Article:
But alas, my timing in visiting Mykines appears to be a bust. The path to the lighthouse is closed for the season because construction is underway on the footbridge, making it impassable, therefore the lighthouse unreachable. And it’s now the last week of August. Most of the seabirds would have left already to spend winter at sea, their nesting season over for the year. For this reason, I came close to not going at all. However, I don’t anticipate I will pass this way again, so I decided to go for the boat ride alone.
It took some effort to check out of my hotel on the island of Streymoy, drive to the island of Vágar, then locate the ferry dock down very narrow, hairpin streets, finding a parking place for my rental car in time to meet the 10:20am ferry. But once the ferry ride was underway, I was glad I had made the effort, as the ferry captain drove us right alongside the sea stacks “Drangarnir”, one of the most iconic features in the Faroes.
This group of sea stacks, likely the most photographed spot on the Faroes, is only accessible by boat or by a 7 hour round trip hike. While I wouldn’t normally shy away from a 7 hour hike, this one can only be done with a guide (which means I would be racing to keep up, since my pace is slow in the best of conditions.) The path follows a steep angle in the side of the hill, meaning ankles are bent at an uncomfortable angle the entire way. But first and foremost, it costs DKK550 ($85) a ridiculous amount for a hike, guided or not. I had already written off the possibility of seeing it, so it was a nice surprise that the ferry captain took us so close. Unfortunately, it was a “snotty” day with mist, fog, and a bit of drizzle, producing dull and dreary photos to match the mood.
The Mykines ferry is notorious for cancelling when seas are rough. In fact, all the tour brochures recommend you go there at the beginning of your trip, so you have another chance should the ferry cancel due to bad weather. The boat dock is in a narrow channel, and if weather conditions are bad they cannot get in. This leaves the only options to hope for a seat on the helicopter provided they can fly, or scramble for overnight accommodations on an island with no hotels and only one guesthouse.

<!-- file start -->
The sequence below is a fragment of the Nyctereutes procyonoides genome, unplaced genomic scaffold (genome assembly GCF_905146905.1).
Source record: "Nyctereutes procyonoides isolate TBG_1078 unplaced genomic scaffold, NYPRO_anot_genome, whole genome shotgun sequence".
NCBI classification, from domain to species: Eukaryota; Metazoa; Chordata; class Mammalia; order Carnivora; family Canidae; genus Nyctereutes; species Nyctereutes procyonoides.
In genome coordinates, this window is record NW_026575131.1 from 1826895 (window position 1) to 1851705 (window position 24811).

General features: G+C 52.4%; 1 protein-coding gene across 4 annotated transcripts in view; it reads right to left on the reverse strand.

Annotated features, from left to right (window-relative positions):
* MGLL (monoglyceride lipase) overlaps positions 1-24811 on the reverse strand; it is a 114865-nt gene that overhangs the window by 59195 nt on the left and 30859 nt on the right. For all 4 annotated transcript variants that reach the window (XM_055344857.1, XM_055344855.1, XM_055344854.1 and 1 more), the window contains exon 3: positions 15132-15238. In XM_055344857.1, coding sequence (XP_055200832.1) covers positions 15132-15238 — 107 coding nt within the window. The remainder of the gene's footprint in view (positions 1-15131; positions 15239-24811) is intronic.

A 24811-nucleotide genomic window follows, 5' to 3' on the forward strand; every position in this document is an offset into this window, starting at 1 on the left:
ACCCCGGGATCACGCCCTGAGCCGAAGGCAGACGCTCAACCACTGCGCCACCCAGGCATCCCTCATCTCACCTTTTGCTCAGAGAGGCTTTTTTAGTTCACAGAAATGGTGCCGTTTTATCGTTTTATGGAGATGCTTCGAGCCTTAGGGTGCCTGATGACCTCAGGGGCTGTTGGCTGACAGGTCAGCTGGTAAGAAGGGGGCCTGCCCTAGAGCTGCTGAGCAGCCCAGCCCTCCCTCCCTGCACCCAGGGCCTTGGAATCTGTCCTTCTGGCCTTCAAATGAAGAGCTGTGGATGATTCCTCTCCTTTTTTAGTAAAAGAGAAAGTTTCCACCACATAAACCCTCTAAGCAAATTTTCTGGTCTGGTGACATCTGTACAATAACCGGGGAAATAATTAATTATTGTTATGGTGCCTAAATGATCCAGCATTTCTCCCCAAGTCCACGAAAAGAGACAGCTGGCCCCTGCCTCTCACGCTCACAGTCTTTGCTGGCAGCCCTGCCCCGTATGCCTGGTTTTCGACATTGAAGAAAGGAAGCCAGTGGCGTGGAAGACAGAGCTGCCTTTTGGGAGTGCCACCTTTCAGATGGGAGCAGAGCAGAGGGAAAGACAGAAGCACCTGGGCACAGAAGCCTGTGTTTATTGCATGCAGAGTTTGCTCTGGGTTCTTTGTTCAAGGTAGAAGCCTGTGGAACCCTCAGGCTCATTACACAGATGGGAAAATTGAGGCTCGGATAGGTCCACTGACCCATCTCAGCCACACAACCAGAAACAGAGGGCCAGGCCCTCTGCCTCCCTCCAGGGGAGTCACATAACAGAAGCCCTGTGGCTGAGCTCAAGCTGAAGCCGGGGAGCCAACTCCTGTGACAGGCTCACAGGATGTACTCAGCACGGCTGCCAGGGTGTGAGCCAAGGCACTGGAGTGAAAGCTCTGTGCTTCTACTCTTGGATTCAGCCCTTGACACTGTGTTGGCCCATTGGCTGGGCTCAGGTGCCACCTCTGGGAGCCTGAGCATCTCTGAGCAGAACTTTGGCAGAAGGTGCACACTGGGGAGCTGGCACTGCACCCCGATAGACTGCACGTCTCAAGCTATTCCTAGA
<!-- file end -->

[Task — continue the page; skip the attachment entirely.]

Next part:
For this reason, along with the fact that the bridge to the lighthouse was closed and the puffins likely had flown the nest already, I came within an inch of staying on the boat and returning to the bigger island of Vágar where I knew I could get accommodation for the night. It was windy and misting rain with no chance of clearing. And there are very few places to get out of the weather for the five hour duration until the next ferry out. So the thought of staying on the boat to return to the cocoon of my warm, dry rental car was compelling. Thank goodness I didn’t, as the hikes were ethereal in the mist and fog, and the puffin encounters were unparalleled.
On the afternoon ferry returning from Mykines, I boarded the boat as quickly as possible to seek out a spot in the shelter from the wind and rain. In these times of COVID, I was determined to avoid “below deck” at all costs. I found myself a sliver of seat up next to the bulkhead. I confess to being somewhat irked when a tiny woman asked to squeeze in beside me. But by the time we reached the dock, I had made two new friends, Lisa from Rhode Island and Lynn from Manhattan. I would run into them again the following day on the hiking trail, and we would make plans for adventures together for the remainder of our respective stays on the Faroe Islands.
Next up…what we three conspired to once we combined our plans…